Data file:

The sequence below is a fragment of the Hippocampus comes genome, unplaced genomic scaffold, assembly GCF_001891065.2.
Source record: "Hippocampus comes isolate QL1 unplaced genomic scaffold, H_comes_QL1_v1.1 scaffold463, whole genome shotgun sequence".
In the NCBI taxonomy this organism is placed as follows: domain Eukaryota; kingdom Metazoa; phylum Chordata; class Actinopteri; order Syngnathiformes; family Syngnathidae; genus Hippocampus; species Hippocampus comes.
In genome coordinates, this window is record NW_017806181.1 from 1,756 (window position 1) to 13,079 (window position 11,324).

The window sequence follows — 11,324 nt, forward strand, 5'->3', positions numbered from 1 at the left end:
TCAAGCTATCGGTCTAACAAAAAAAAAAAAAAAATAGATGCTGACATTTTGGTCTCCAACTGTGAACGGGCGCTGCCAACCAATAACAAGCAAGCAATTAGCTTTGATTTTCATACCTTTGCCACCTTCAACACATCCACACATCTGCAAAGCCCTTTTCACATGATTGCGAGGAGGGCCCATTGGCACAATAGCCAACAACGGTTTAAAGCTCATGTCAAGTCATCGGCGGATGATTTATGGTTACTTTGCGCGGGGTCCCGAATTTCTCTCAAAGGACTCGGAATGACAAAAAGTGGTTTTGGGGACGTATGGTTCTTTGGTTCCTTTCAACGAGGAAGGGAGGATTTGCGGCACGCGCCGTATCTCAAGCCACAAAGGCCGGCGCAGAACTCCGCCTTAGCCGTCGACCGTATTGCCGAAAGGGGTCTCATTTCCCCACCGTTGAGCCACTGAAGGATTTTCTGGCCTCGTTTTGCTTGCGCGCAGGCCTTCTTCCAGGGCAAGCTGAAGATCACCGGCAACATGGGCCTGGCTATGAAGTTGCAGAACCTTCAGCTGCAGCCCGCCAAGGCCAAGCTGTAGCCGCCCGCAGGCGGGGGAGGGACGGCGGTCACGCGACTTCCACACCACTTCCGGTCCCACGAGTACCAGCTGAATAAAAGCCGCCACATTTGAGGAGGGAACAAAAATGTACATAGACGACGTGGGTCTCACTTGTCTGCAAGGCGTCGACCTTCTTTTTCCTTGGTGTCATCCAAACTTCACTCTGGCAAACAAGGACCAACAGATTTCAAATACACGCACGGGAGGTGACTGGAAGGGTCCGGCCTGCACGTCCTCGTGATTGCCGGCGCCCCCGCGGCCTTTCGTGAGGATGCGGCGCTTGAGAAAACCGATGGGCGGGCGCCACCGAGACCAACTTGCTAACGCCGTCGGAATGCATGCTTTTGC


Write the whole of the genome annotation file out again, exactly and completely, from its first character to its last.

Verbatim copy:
The sequence below is a fragment of the Hippocampus comes genome, unplaced genomic scaffold, assembly GCF_001891065.2.
Source record: "Hippocampus comes isolate QL1 unplaced genomic scaffold, H_comes_QL1_v1.1 scaffold463, whole genome shotgun sequence".
In the NCBI taxonomy this organism is placed as follows: domain Eukaryota; kingdom Metazoa; phylum Chordata; class Actinopteri; order Syngnathiformes; family Syngnathidae; genus Hippocampus; species Hippocampus comes.
In genome coordinates, this window is record NW_017806181.1 from 1,756 (window position 1) to 13,079 (window position 11,324).

The window sequence follows — 11,324 nt, forward strand, 5'->3', positions numbered from 1 at the left end:
TCAAGCTATCGGTCTAACAAAAAAAAAAAAAAAATAGATGCTGACATTTTGGTCTCCAACTGTGAACGGGCGCTGCCAACCAATAACAAGCAAGCAATTAGCTTTGATTTTCATACCTTTGCCACCTTCAACACATCCACACATCTGCAAAGCCCTTTTCACATGATTGCGAGGAGGGCCCATTGGCACAATAGCCAACAACGGTTTAAAGCTCATGTCAAGTCATCGGCGGATGATTTATGGTTACTTTGCGCGGGGTCCCGAATTTCTCTCAAAGGACTCGGAATGACAAAAAGTGGTTTTGGGGACGTATGGTTCTTTGGTTCCTTTCAACGAGGAAGGGAGGATTTGCGGCACGCGCCGTATCTCAAGCCACAAAGGCCGGCGCAGAACTCCGCCTTAGCCGTCGACCGTATTGCCGAAAGGGGTCTCATTTCCCCACCGTTGAGCCACTGAAGGATTTTCTGGCCTCGTTTTGCTTGCGCGCAGGCCTTCTTCCAGGGCAAGCTGAAGATCACCGGCAACATGGGCCTGGCTATGAAGTTGCAGAACCTTCAGCTGCAGCCCGCCAAGGCCAAGCTGTAGCCGCCCGCAGGCGGGGGAGGGACGGCGGTCACGCGACTTCCACACCACTTCCGGTCCCACGAGTACCAGCTGAATAAAAGCCGCCACATTTGAGGAGGGAACAAAAATGTACATAGACGACGTGGGTCTCACTTGTCTGCAAGGCGTCGACCTTCTTTTTCCTTGGTGTCATCCAAACTTCACTCTGGCAAACAAGGACCAACAGATTTCAAATACACGCACGGGAGGTGACTGGAAGGGTCCGGCCTGCACGTCCTCGTGATTGCCGGCGCCCCCGCGGCCTTTCGTGAGGATGCGGCGCTTGAGAAAACCGATGGGCGGGCGCCACCGAGACCAACTTGCTAACGCCGTCGGAATGCATGCTTTTGC